Once Diane discovered the library, she would read the books she checked out several times while waiting to get a new selection the next Saturday. One of her favorites was, The Moffat Family, by Eleanor Estes. The story was about a young, widowed mother with four children and their adventures during WWI. She must have read the novel 20 times before discovering Carol Ryrie Brink’s Caddie Woodlawn. The main character, Caddie was a tomboy growing up with her brothers in woods of Wisconsin. Diane would fall asleep rereading her favorite scenes, dreaming she was Caddie.
One March morning Diane woke wanting to recreate a scene she remembered from her dream of being in the Wisconsin forests. She barely ate breakfast, racing to dress in play cloths. Just as she was filling an old bucket with hot water to melt the ice from the dirt patch behind the tavern, she could feel her mother’s presence behind her.
“But I’m gonna… Maminka,” she pleaded as water splashed back into the basin.
She was about to make her case but saw her mother’s chin clench as she plunked the bucket under the sink. Diane knew she had no chance.
“May I visit Baba then?” She whispered.
“Jít…jít,” her mother muttered walking away.
Everyone, including Diane’s mother, called her grandmother, Moja Babička. But to Diane, she was Baba. And every day since her brothers were born, she visited her. Baba was Diane’s daily companion, her playmate, and her mentor. Diane would follow her around, mirroring her every move and begging her to tell tales, “Povec mne prepovitku.”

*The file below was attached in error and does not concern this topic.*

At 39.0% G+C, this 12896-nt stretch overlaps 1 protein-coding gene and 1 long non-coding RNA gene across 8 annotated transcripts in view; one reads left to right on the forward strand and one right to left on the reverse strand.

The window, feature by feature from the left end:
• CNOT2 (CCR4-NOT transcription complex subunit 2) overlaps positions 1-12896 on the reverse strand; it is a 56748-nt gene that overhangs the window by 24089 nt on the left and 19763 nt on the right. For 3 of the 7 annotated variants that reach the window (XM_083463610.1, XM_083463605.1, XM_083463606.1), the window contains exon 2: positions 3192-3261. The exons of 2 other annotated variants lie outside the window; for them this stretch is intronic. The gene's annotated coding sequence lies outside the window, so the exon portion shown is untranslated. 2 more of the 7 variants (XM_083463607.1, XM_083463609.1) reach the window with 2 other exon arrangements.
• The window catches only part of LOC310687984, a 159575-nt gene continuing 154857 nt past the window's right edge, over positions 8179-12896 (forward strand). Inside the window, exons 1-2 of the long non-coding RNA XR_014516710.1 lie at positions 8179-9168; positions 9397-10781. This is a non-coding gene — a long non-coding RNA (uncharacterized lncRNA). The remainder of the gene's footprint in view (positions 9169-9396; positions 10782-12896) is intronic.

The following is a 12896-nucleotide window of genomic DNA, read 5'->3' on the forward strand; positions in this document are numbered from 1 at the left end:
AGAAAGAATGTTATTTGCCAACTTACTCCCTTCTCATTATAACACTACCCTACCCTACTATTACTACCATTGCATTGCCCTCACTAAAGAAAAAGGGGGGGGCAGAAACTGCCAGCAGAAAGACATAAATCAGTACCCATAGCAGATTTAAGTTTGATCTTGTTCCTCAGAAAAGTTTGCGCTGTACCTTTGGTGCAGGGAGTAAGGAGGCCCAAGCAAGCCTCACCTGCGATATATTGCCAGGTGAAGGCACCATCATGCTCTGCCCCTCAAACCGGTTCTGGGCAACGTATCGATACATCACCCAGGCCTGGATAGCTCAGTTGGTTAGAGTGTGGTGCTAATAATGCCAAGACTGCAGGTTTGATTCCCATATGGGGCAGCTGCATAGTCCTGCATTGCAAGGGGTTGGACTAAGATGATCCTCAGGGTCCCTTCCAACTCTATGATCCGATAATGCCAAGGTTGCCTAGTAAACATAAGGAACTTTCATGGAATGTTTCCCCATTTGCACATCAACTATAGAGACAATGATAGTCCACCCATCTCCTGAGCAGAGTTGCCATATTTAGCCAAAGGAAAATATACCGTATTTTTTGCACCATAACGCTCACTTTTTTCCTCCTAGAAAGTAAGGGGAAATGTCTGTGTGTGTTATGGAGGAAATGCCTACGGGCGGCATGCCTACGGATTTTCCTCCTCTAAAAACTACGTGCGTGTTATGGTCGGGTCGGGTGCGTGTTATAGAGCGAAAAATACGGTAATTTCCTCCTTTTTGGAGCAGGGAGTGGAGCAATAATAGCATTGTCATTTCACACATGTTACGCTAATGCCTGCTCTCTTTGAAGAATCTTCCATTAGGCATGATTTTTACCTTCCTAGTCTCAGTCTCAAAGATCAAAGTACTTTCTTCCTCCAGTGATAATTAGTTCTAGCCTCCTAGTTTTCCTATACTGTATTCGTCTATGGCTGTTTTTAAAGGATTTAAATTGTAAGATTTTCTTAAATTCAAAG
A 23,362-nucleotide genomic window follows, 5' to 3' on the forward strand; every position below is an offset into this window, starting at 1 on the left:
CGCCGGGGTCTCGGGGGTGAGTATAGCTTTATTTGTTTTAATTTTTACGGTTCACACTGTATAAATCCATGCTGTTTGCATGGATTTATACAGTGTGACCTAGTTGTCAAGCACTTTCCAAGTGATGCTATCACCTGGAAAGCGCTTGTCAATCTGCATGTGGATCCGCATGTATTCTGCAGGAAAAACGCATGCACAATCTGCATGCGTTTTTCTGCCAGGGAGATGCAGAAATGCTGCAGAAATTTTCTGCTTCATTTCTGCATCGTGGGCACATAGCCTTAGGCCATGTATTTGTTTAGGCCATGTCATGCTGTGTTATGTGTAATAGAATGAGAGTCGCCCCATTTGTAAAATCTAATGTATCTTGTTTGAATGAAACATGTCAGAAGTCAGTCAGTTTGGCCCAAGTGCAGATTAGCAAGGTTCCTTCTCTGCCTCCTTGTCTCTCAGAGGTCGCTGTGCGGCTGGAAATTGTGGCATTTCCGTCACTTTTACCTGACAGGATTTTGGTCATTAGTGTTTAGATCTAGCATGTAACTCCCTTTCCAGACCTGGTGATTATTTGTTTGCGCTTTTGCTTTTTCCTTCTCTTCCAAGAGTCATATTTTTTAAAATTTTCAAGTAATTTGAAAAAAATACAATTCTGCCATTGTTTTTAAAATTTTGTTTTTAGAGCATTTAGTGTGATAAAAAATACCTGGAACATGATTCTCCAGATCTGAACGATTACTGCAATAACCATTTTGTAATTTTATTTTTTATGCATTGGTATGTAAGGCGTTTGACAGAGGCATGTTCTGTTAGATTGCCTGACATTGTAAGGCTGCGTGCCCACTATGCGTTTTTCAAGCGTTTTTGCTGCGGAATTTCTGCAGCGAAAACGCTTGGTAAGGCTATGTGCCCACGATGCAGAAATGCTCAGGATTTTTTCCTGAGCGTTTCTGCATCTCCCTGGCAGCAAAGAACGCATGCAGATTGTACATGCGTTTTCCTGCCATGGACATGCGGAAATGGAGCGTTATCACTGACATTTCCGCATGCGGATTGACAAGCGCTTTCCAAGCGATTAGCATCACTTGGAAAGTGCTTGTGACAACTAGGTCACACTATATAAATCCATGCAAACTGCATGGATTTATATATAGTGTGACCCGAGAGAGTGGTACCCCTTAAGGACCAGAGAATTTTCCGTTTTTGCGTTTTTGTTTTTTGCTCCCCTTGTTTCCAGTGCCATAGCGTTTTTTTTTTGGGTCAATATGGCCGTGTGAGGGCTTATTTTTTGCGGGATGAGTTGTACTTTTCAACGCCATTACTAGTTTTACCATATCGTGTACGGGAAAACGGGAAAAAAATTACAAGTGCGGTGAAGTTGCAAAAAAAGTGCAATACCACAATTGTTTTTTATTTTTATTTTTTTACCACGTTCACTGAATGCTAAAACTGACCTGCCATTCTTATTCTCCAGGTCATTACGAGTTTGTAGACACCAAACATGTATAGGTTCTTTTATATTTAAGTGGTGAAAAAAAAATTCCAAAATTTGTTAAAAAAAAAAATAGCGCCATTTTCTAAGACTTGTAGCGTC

Diane dashed back upstairs to change into her favorite red skirt and matching sweater with a pointed hood. She did her own hair, brushing into two ponytails with matching ribbons. She pulled the dark locks forward over her shoulders, so they poked out on either side of the hood when she put it up. Then she joined her mother who was waiting outside.
The morning was damp. Diane’s mother took her hand, walking her briskly to the front of Our Lady of Lourdes. She waited at the corner until Diane went inside to join Baba who was already there—just like she was every morning.
Before climbing the staircase of the stone foundation, Diane glanced up to admire the round stain glass. The Virgin Mary was standing over the window, watching the Slavic Village called “Little Bohemia.” Above the graceful figure, the steeple rose so high, Diane couldn’t see the top. Just then the bells rang. The chiming sent mourning doves flying from the windows encasing the carillon. White wings fluttered, blending into the orange glow peaking over the brick buildings on Broadway.
Diane took a deep breath and pushed the massive door open, inhaling incense, wax, and old wood. The door closed. The foyer was black. She could feel the weight of somber prayers as she tiptoed towards the dim light trickling through stain glass.
Diane crept past a crucifix, diverting her eyes. In typical Roman Catholic tradition, the statue was a reminder of Jesus Christ’s gruesome death. She glimpsed at the bloody corpse, before pulling her hood tight and running the rest of the way to the fourth pew on the right.
Baba sat in the same spot every morning. Diane scooted into the pew, slid along the wooden bench, and buried her face in the woolen overcoat filled with the scent of warm apple štrůdl.